being so alarmed as the boys about the eating part of the business, the
commander-in-chief merely ordered out a couple of scouts, who, from
their practical knowledge of the country, knew the best places to drop
little bits of paper, on which was written in English the following
Notice:--

"If the prisoners would like to hear of something to their advantage,
let them burn a light some night when communication can be
uninterrupted and convenient, and to shew that they and only they have
got this notice, let them tie something white round each arm."

We wrote in English, because we knew that the pirates understood French.

Gatty and Jenny were the two scouts, and we were very uneasy until they
returned, which they did after two hours absence in the night. We
diligently watched all that day, but saw no signs of the white mark on
the prisoners' arms, though one was kept working hard in the very course
where some of the billet doux were placed. The other we supposed was
ill, as he did not appear until evening, when supported by the one we
had seen all day. They retired together to a ledge of rocks by
themselves, and seemed to hold earnest communion. One wrung his hands
and seemed in the greatest grief, which made the children half-wild to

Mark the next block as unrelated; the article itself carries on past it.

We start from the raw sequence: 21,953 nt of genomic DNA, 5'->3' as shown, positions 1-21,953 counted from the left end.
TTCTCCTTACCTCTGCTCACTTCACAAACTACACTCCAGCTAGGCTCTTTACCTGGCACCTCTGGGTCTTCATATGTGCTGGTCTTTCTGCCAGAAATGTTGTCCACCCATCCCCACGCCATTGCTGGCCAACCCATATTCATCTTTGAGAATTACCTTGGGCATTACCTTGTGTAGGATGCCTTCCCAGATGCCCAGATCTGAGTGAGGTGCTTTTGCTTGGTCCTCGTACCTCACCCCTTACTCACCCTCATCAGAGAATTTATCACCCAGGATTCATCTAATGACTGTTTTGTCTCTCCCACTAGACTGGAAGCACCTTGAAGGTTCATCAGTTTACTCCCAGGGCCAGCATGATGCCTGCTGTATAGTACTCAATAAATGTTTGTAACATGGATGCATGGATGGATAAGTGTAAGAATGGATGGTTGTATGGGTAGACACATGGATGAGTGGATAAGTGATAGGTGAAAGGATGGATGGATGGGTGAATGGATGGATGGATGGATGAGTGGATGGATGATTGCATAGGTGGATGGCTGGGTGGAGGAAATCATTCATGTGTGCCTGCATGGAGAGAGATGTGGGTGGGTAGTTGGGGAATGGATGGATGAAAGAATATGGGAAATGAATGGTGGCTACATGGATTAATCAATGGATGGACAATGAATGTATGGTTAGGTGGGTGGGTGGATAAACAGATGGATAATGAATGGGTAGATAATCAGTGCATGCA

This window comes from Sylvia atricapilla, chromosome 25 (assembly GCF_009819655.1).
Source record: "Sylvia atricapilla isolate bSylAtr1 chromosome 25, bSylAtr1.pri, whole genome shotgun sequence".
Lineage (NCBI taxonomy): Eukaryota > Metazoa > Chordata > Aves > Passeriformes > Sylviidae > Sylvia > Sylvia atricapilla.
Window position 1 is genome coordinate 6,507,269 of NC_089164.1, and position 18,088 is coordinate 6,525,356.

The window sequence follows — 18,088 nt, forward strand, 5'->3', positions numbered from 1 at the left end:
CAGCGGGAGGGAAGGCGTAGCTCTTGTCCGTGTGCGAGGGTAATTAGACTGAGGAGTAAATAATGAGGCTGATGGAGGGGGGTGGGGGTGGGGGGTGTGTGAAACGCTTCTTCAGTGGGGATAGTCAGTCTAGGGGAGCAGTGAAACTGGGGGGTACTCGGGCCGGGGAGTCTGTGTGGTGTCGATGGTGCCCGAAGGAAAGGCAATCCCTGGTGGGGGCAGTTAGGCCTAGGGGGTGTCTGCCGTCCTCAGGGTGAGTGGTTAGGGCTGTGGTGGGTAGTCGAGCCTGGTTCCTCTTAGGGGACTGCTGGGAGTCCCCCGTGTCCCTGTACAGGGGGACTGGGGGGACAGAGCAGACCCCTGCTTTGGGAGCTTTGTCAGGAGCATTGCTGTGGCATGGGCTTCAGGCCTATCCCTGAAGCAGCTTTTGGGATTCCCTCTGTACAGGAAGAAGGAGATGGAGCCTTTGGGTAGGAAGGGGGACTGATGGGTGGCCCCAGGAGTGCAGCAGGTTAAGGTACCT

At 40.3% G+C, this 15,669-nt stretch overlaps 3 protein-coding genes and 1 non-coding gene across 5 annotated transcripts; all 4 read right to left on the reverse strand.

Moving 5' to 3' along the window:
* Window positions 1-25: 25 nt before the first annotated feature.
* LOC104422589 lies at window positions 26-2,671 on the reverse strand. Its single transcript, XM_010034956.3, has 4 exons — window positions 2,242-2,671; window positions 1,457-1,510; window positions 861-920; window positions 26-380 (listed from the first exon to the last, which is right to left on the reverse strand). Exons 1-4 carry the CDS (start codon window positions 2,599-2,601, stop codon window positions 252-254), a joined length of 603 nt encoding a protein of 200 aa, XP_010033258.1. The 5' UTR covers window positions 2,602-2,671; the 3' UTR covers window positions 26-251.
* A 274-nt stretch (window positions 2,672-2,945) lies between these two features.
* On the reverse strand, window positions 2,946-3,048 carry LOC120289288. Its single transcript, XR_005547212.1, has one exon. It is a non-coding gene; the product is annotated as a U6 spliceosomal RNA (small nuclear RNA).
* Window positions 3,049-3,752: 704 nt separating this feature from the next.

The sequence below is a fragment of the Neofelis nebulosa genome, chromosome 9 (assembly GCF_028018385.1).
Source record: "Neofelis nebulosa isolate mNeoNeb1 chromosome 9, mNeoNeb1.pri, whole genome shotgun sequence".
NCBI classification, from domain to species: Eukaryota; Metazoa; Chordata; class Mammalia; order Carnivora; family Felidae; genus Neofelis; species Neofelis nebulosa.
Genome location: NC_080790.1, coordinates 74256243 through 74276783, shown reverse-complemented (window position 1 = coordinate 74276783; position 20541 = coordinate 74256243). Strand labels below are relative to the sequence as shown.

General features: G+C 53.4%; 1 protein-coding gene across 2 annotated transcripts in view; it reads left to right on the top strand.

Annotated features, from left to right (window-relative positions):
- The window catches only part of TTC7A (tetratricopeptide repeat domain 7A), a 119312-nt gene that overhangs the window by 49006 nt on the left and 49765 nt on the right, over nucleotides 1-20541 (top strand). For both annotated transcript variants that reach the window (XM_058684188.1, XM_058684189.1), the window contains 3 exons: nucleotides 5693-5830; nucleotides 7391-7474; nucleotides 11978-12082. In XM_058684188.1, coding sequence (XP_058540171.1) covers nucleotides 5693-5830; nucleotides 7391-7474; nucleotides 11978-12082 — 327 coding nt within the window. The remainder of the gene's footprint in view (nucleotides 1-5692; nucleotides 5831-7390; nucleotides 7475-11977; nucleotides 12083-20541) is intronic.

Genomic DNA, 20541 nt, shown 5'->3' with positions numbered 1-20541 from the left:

get at them, to whisper comfort and release. Three days passed and no
white sign, though every day they sat in the evening by themselves in
this spot, and always secured in the utmost sorrow. We agreed we must
put a billet doux there, if another day passed without the sign, though
it was dangerously near Pirate Hall. In the meantime they were
villainously used and ill-treated by the pirates, besides very hardly
worked, so that they sometimes staggered and fell down from the weights
they had to carry. Our indignation was great, and, like an impatient
army as we were, we implored the commander in chief to give the word of
march. We longed to hear him say "Up, guards, and at them." But that
very evening surely we saw the white sign. It was true, indeed; how
pleased we were. And then the delightful hope that they must be English